Paper provided by University of Nottingham, GEP in its series Discussion Papers with number 08/12.

as
in new window

Length:
Date of creation:
Date of revision:
Handle: RePEc:not:notgep:08/12
Contact details of provider: Postal:
School of Economics University of Nottingham University Park Nottingham NG7 2RD

Phone: (44) 0115 951 5620
Fax: (0115) 951 4159
Web page: http://www.nottingham.ac.uk/gep/index.aspx

More information through EDIRC

References listed on IDEAS
Please report citation or reference errors to , or , if you are the registered author of the cited work, log in to your RePEc Author Service profile, click on "citations" and make appropriate adjustments.:

as in new window
  1. Eaton, Jonathan & Eslava, Marcela & Kugler, Maurice & Tybout, James, 2007. "Export Dynamics in Colombia: Firm-Level Evidence," Working Paper Series rwp07-050, Harvard University, John F. Kennedy School of Government.
  2. Andrew.B Bernard & J. Bradford Jensen & Stephen Redding & Peter K. Schott, 2007. "Firms in international trade," LSE Research Online Documents on Economics 3682, London School of Economics and Political Science, LSE Library.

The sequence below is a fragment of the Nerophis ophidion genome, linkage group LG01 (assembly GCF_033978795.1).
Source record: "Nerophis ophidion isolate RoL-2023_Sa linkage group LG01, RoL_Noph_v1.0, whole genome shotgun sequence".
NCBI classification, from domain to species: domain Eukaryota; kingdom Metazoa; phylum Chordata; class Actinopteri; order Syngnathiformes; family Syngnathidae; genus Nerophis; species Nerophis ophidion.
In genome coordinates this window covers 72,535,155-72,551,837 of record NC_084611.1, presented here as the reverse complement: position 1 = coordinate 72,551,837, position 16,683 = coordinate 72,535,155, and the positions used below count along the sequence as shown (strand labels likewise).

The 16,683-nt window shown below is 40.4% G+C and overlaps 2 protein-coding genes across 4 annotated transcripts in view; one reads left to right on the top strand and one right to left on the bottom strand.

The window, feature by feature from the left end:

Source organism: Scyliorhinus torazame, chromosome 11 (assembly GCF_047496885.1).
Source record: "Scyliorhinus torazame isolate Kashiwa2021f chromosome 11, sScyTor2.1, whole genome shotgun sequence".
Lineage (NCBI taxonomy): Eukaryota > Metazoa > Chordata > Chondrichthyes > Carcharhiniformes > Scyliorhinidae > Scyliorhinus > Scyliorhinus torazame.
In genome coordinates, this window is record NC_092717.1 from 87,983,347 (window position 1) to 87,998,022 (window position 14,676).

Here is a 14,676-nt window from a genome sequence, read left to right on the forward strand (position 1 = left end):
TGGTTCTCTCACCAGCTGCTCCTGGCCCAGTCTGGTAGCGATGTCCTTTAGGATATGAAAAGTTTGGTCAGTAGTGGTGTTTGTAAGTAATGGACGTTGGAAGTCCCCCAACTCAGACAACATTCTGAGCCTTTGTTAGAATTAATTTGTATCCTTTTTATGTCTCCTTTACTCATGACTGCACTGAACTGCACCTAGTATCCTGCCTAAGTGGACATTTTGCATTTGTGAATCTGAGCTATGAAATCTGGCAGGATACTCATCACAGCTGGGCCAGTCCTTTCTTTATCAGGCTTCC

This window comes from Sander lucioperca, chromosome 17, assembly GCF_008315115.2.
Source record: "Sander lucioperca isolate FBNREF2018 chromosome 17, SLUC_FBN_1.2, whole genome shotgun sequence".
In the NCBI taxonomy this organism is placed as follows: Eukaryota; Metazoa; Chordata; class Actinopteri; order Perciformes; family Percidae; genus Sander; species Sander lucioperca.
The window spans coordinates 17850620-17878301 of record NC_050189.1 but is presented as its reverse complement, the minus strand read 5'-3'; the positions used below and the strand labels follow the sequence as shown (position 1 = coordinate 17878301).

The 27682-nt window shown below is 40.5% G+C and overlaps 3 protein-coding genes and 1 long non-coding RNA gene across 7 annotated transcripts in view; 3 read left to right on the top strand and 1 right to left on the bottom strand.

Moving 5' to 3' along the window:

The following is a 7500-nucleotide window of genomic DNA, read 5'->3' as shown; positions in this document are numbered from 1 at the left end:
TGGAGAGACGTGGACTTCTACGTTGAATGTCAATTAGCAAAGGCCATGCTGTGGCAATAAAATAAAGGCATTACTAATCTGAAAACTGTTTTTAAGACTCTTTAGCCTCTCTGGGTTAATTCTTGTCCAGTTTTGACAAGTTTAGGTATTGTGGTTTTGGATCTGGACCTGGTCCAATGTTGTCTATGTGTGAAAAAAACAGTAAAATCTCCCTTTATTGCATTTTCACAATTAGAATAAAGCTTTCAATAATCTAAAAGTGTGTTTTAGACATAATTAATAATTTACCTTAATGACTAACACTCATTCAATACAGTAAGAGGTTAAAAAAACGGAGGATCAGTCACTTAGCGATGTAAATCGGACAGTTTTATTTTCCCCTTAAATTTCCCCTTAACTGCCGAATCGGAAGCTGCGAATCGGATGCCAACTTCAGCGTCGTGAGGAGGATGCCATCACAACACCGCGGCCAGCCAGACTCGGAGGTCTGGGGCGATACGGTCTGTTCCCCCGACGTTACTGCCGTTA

3. Shaked, Avner & Sutton, John, 1987. "Product Differentiation and Industrial Structure," Journal of Industrial Economics, Wiley Blackwell, vol. 36(2), pages 131-46, December.
  4. Flam, Harry & Helpman, Elhanan, 1987. "Vertical Product Differentiation and North-South Trade," American Economic Review, American Economic Association, vol. 77(5), pages 810-22, December.
  5. Jiro Nemoto & Mika Goto, 2005. "Productivity, Efficiency, Scale Economies and Technical Change: A New Decomposition Analysis," NBER Working Papers 11373, National Bureau of Economic Research, Inc.
  6. J. Bradford Jensen & Andrew Bernard & Peter Schott, 2005. "Importers, Exporters, and Multinationals: A Portrait of Firms in the U.S. that Trade Goods," Working Papers 05-20, Center for Economic Studies, U.S. Census Bureau.